Original article by Geoff Chambers, Patrick Commins
The Australian – Page: 4 : 1-May-20
Prime Minister Scott Morrison says the federal government’s tax-free cashflow payments have assisted employers to remain in business during the coronavirus pandemic. New figures show that some 343,211 small businesses and non-profit organisations had collectively received $6.09bn worth of cashflow payments by 28 April. Eligible businesses are entitled to receive payments of between $20,000 and $100,000; the average amount received to date is $17,700 per business. The government estimates that about 720,000 businesses will be eligible for the payments.
AUSTRALIA. DEPT OF THE PRIME MINISTER AND CABINET
Original article by Robert Gottliebsen
The Australian – Page: 25 : 26-Feb-20
Research by Roy Morgan shows that one-in-six Australian businesses have already been impacted by the coronavirus outbreak. This includes sectors of the economy that are among the biggest employers, such as manufacturing and education. However, small and medium enterprises are likely to be hardest hit by the economic fallout from the virus. The federal government is therefore to be commended for proposing to require large companies to pay suppliers more promptly. At present, the proposed legislation only applies to businesses with turnover of up to $10m, but it should be expanded to include medium-sized businesses.
ROY MORGAN LIMITED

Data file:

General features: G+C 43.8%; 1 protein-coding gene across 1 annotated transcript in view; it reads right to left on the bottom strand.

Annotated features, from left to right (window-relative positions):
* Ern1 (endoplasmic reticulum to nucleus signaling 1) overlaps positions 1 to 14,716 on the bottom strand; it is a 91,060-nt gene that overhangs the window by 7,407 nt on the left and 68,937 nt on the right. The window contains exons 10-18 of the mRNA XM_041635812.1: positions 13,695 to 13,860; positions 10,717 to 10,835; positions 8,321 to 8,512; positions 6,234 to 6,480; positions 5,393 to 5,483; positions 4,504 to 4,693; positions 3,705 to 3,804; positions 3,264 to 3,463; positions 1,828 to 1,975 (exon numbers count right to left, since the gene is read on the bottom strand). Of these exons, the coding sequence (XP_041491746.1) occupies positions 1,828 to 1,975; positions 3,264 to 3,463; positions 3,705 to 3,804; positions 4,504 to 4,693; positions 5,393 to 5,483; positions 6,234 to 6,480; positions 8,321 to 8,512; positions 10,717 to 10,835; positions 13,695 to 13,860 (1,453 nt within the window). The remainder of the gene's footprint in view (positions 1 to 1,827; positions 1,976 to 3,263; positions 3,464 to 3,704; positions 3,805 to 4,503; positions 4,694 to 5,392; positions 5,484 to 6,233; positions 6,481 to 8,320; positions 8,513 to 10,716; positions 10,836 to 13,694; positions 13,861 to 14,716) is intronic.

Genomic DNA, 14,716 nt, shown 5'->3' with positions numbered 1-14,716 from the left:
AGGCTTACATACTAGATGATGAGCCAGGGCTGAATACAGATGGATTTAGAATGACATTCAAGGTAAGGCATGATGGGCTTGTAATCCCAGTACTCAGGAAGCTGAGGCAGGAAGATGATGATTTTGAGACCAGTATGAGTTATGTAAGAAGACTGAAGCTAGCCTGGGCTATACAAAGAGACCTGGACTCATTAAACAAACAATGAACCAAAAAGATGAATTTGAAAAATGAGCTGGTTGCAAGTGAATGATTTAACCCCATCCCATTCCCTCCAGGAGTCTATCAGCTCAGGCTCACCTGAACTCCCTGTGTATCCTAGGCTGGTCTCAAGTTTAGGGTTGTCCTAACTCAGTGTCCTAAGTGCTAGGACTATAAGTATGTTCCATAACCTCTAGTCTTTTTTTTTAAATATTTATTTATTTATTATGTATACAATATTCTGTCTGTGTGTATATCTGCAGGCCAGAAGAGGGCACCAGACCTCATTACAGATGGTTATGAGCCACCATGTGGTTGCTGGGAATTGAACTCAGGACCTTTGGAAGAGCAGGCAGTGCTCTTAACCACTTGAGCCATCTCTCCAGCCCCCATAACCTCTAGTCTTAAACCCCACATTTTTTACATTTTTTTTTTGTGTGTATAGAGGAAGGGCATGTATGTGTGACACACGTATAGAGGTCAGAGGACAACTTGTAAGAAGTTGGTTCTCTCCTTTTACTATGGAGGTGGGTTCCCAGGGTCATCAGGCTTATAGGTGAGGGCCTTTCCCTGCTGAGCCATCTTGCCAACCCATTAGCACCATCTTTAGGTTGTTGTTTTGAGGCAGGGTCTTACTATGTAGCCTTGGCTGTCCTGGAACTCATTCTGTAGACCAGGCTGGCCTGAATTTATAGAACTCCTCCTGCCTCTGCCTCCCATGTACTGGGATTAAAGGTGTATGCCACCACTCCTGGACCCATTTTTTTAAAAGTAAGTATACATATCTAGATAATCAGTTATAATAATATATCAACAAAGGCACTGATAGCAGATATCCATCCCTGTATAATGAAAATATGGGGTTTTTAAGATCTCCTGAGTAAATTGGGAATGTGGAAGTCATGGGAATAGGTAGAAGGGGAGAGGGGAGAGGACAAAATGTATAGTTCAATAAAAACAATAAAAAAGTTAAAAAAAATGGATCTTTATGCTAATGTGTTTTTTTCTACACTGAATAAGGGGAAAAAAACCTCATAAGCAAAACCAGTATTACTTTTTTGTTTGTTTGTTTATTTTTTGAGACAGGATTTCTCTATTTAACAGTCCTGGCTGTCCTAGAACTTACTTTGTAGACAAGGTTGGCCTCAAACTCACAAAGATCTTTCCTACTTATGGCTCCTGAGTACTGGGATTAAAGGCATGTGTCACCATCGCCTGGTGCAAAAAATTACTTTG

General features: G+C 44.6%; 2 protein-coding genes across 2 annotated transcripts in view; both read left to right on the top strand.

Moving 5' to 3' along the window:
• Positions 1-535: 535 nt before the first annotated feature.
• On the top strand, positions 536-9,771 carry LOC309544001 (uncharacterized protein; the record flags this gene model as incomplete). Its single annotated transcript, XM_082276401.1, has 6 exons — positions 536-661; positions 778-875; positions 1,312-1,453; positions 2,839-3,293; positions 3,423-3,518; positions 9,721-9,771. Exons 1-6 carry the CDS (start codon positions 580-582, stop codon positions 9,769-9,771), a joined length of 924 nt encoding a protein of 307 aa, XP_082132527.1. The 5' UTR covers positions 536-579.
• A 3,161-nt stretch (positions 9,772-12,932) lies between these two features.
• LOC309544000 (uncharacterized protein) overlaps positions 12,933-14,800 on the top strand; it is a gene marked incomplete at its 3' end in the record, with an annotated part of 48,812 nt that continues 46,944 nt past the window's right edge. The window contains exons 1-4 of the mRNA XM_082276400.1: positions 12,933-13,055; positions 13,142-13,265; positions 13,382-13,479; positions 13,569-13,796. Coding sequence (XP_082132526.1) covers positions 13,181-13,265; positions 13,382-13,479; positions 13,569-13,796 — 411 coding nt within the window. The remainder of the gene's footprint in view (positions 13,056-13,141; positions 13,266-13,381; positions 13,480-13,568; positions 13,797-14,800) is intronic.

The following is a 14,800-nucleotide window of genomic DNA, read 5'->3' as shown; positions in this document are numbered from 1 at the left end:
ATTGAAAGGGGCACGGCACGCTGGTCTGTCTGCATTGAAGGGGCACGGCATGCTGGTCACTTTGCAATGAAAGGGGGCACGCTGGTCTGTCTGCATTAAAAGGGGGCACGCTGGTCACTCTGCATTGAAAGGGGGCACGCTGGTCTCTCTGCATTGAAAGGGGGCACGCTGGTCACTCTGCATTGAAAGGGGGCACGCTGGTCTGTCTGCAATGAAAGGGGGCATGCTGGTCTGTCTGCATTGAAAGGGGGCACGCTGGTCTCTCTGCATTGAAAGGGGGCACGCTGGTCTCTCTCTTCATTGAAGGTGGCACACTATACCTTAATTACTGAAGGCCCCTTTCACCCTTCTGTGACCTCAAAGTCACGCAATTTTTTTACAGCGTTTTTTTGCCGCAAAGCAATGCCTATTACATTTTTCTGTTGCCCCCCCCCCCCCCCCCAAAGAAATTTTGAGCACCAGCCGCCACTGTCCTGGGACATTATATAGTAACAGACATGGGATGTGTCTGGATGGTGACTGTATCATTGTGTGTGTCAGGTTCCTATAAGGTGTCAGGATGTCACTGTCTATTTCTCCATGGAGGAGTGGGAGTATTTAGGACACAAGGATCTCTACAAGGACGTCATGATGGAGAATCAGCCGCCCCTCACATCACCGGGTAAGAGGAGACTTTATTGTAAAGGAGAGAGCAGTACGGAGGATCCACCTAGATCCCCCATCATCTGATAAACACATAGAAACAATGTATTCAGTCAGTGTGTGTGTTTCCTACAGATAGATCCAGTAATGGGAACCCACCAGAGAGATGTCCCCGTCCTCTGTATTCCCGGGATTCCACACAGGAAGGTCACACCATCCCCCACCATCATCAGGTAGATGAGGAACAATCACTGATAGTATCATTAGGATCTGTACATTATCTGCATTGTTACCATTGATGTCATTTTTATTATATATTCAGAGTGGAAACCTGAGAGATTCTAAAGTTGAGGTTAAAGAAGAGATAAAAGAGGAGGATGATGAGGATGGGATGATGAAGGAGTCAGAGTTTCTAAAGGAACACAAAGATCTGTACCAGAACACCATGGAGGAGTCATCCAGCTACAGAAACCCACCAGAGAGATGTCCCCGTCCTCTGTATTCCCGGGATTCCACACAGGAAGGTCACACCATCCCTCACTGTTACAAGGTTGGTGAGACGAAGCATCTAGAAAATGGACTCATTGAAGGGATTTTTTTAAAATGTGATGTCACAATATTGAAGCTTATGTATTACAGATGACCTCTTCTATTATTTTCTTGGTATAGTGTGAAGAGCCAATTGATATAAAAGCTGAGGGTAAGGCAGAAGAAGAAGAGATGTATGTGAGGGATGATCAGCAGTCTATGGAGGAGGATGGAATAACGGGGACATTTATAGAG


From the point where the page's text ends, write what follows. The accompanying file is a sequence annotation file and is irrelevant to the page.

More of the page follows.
Original article by John Kehoe
The Australian Financial Review – Page: 9 : 3-Sep-19
Economist Ross Garnaut has called on the federal government to adopt a business cash flow tax that would incorporate a full deduction for corporate expenditure. He says a full tax write-off for business expenditure provides a significant incentive for investment, and is in line with Treasurer Josh Frydenberg’s recent call for companies to boost productivity by increasing capital investment in preference to share buybacks and special dividends. Garnaut and former federal Labor minister Craig Emerson have undertaken economic modelling on a possible switch from the traditional profit-based company tax to a tax based on cash flow.
AUSTRALIA. DEPT OF THE TREASURY, AUSTRALIAN LABOR PARTY, BHP GROUP LIMITED – ASX BHP
Original article by Ben Potter
The Australian Financial Review – Page: 8 : 10-Dec-18
Leading economists Ross Garnaut and Craig Emerson have proposed a major overhaul of the corporate tax system. They have proposed taxing a company’s cash flow rather than its profits, arguing amongst other things that this would result in increased tax revenue at a lower rate and result in a more level playing field between small companies and multinationals. They add that it would also result in increased investment and reduce the incidence of tax avoidance via profit-shifting.
APPLE INCORPORATED, CHEVRON CORPORATION, BHP GROUP LIMITED – ASX BHP, AUSTRALIA. DEPT OF THE TREASURY, UNIVERSITY OF MELBOURNE, VICTORIA UNIVERSITY, LONDON SCHOOL OF ECONOMICS, INDUSTRY SUPER AUSTRALIA PTY LTD
Original article by Matt Chambers
The Australian – Page: 19 & 30 : 25-Nov-16
CEO Jean-Sebastien Jacques used Rio Tinto’s investor presentation on 24 November 2016 to reveal that the resources giant will launch a revised mission statement in January 2017. He said the "vision and values" statement will reflect the miner’s "higher purpose" rather than focusing on shareholder value. Jacques also stressed the importance of Rio Tinto’s code of conduct, particularly in the wake of the payments scandal concerning the Simandou iron ore project. Jacques also aims to lift annual cash flow by at least $US5bn over the next five years.
RIO TINTO LIMITED – ASX RIO, CITIGROUP PTY LTD